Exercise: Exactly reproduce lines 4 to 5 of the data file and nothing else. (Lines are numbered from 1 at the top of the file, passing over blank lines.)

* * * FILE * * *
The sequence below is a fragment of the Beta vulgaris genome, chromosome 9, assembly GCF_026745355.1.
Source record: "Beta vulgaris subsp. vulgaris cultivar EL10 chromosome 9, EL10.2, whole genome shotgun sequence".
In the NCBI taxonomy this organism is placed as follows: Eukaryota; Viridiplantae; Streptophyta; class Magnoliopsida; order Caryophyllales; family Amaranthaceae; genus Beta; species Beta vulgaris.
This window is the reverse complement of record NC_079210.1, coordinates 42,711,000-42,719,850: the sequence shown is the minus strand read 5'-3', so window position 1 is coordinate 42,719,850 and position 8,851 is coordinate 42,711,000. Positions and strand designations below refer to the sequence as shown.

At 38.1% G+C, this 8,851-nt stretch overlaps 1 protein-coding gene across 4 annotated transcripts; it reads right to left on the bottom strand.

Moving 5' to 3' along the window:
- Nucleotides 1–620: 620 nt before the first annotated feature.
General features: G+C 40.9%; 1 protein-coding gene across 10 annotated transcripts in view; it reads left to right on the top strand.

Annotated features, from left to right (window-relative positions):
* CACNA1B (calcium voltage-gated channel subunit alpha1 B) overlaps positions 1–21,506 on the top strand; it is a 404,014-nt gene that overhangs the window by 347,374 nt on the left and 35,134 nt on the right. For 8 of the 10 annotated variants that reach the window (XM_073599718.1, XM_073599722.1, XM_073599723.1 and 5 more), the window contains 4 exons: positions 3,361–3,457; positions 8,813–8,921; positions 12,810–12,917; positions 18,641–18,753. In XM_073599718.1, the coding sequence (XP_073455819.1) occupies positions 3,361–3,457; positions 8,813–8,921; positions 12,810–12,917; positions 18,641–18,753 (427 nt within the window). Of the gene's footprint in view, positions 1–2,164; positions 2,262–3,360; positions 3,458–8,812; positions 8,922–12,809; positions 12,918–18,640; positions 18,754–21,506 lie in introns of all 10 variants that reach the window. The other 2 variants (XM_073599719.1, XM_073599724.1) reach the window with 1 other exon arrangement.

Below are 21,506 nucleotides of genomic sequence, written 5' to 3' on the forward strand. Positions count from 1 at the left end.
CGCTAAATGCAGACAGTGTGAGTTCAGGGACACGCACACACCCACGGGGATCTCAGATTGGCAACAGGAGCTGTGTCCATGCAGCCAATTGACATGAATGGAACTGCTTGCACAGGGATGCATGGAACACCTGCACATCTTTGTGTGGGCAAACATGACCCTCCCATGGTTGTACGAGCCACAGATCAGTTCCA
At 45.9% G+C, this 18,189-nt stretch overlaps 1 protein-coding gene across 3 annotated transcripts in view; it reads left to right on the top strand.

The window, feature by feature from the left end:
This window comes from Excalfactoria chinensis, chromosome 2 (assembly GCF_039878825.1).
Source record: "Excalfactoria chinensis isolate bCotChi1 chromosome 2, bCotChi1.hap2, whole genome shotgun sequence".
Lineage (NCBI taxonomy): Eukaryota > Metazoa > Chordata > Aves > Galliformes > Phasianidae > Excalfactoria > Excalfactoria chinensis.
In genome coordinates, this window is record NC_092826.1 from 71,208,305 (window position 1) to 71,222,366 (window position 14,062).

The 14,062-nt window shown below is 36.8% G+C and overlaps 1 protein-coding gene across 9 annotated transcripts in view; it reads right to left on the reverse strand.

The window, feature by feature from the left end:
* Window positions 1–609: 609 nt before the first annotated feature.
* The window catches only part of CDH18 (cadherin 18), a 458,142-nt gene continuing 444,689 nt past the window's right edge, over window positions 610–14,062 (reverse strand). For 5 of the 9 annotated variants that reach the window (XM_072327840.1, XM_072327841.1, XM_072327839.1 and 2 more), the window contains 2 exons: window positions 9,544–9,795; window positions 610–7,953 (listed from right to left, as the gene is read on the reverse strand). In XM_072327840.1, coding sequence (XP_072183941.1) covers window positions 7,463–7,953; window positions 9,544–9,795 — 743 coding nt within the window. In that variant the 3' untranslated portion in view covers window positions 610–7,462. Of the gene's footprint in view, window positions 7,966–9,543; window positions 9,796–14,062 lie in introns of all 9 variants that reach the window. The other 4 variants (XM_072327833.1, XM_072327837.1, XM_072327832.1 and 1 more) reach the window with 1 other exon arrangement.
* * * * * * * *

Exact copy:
This window is the reverse complement of record NC_079210.1, coordinates 42,711,000-42,719,850: the sequence shown is the minus strand read 5'-3', so window position 1 is coordinate 42,719,850 and position 8,851 is coordinate 42,711,000. Positions and strand designations below refer to the sequence as shown.

At 38.1% G+C, this 8,851-nt stretch overlaps 1 protein-coding gene across 4 annotated transcripts; it reads right to left on the bottom strand.